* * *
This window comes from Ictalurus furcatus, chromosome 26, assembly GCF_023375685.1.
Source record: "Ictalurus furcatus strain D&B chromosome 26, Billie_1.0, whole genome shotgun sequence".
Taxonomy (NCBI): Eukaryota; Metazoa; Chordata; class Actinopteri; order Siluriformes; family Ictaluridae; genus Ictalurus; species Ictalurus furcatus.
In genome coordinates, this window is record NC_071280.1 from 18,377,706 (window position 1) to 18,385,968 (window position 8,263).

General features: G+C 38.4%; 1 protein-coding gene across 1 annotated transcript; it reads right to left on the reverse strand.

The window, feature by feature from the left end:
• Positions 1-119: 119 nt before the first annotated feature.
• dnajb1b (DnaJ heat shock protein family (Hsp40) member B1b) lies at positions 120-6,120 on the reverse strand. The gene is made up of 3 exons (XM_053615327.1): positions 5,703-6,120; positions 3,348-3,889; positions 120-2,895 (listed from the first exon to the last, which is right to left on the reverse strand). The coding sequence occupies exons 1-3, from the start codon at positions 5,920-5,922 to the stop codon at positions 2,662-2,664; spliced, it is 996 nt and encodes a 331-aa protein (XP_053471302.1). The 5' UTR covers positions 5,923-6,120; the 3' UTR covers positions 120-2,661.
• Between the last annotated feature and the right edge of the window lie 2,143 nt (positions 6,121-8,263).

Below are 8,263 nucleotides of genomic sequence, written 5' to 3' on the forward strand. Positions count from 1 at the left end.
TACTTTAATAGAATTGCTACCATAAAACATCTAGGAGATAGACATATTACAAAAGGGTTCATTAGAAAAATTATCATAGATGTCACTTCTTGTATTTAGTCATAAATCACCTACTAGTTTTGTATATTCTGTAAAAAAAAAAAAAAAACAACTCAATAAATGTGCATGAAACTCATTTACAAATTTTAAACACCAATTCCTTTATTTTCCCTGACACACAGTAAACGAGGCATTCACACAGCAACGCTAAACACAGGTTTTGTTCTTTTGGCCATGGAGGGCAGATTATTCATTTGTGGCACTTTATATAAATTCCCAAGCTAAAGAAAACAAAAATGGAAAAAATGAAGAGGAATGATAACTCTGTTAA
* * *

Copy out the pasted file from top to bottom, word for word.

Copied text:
This window comes from Ictalurus furcatus, chromosome 26, assembly GCF_023375685.1.
Source record: "Ictalurus furcatus strain D&B chromosome 26, Billie_1.0, whole genome shotgun sequence".
Taxonomy (NCBI): Eukaryota; Metazoa; Chordata; class Actinopteri; order Siluriformes; family Ictaluridae; genus Ictalurus; species Ictalurus furcatus.
In genome coordinates, this window is record NC_071280.1 from 18,377,706 (window position 1) to 18,385,968 (window position 8,263).

General features: G+C 38.4%; 1 protein-coding gene across 1 annotated transcript; it reads right to left on the reverse strand.

The window, feature by feature from the left end:
• Positions 1-119: 119 nt before the first annotated feature.
• dnajb1b (DnaJ heat shock protein family (Hsp40) member B1b) lies at positions 120-6,120 on the reverse strand. The gene is made up of 3 exons (XM_053615327.1): positions 5,703-6,120; positions 3,348-3,889; positions 120-2,895 (listed from the first exon to the last, which is right to left on the reverse strand). The coding sequence occupies exons 1-3, from the start codon at positions 5,920-5,922 to the stop codon at positions 2,662-2,664; spliced, it is 996 nt and encodes a 331-aa protein (XP_053471302.1). The 5' UTR covers positions 5,923-6,120; the 3' UTR covers positions 120-2,661.
• Between the last annotated feature and the right edge of the window lie 2,143 nt (positions 6,121-8,263).

Below are 8,263 nucleotides of genomic sequence, written 5' to 3' on the forward strand. Positions count from 1 at the left end.
TACTTTAATAGAATTGCTACCATAAAACATCTAGGAGATAGACATATTACAAAAGGGTTCATTAGAAAAATTATCATAGATGTCACTTCTTGTATTTAGTCATAAATCACCTACTAGTTTTGTATATTCTGTAAAAAAAAAAAAAAAACAACTCAATAAATGTGCATGAAACTCATTTACAAATTTTAAACACCAATTCCTTTATTTTCCCTGACACACAGTAAACGAGGCATTCACACAGCAACGCTAAACACAGGTTTTGTTCTTTTGGCCATGGAGGGCAGATTATTCATTTGTGGCACTTTATATAAATTCCCAAGCTAAAGAAAACAAAAATGGAAAAAATGAAGAGGAATGATAACTCTGTTAA